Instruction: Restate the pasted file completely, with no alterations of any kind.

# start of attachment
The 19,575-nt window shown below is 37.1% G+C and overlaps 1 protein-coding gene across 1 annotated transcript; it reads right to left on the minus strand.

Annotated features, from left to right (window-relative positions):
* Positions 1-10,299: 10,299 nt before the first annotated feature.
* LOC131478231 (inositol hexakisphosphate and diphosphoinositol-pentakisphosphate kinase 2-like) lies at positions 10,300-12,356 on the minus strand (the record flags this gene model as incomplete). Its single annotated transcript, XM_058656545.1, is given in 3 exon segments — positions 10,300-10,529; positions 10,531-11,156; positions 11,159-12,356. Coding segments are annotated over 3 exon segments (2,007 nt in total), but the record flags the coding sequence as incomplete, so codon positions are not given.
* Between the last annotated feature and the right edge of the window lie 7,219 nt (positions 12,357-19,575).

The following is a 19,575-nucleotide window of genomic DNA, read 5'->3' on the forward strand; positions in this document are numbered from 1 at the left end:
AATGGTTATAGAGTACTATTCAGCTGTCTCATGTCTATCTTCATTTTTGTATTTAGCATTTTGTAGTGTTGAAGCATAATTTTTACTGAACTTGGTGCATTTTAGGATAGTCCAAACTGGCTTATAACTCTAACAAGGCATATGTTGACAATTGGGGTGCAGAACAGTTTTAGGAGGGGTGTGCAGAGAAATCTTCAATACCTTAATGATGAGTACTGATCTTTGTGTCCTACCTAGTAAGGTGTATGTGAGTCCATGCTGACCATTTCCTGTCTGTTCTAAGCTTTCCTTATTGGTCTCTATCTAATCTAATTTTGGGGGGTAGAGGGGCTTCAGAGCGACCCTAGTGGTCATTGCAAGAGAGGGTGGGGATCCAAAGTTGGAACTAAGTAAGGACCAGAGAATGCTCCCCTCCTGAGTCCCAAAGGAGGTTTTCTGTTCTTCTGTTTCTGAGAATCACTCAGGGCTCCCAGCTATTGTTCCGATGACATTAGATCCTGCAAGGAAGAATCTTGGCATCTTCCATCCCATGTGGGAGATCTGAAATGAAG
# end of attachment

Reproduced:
The 19,575-nt window shown below is 37.1% G+C and overlaps 1 protein-coding gene across 1 annotated transcript; it reads right to left on the minus strand.

Annotated features, from left to right (window-relative positions):
* Positions 1-10,299: 10,299 nt before the first annotated feature.
* LOC131478231 (inositol hexakisphosphate and diphosphoinositol-pentakisphosphate kinase 2-like) lies at positions 10,300-12,356 on the minus strand (the record flags this gene model as incomplete). Its single annotated transcript, XM_058656545.1, is given in 3 exon segments — positions 10,300-10,529; positions 10,531-11,156; positions 11,159-12,356. Coding segments are annotated over 3 exon segments (2,007 nt in total), but the record flags the coding sequence as incomplete, so codon positions are not given.
* Between the last annotated feature and the right edge of the window lie 7,219 nt (positions 12,357-19,575).

The following is a 19,575-nucleotide window of genomic DNA, read 5'->3' on the forward strand; positions in this document are numbered from 1 at the left end:
AATGGTTATAGAGTACTATTCAGCTGTCTCATGTCTATCTTCATTTTTGTATTTAGCATTTTGTAGTGTTGAAGCATAATTTTTACTGAACTTGGTGCATTTTAGGATAGTCCAAACTGGCTTATAACTCTAACAAGGCATATGTTGACAATTGGGGTGCAGAACAGTTTTAGGAGGGGTGTGCAGAGAAATCTTCAATACCTTAATGATGAGTACTGATCTTTGTGTCCTACCTAGTAAGGTGTATGTGAGTCCATGCTGACCATTTCCTGTCTGTTCTAAGCTTTCCTTATTGGTCTCTATCTAATCTAATTTTGGGGGGTAGAGGGGCTTCAGAGCGACCCTAGTGGTCATTGCAAGAGAGGGTGGGGATCCAAAGTTGGAACTAAGTAAGGACCAGAGAATGCTCCCCTCCTGAGTCCCAAAGGAGGTTTTCTGTTCTTCTGTTTCTGAGAATCACTCAGGGCTCCCAGCTATTGTTCCGATGACATTAGATCCTGCAAGGAAGAATCTTGGCATCTTCCATCCCATGTGGGAGATCTGAAATGAAG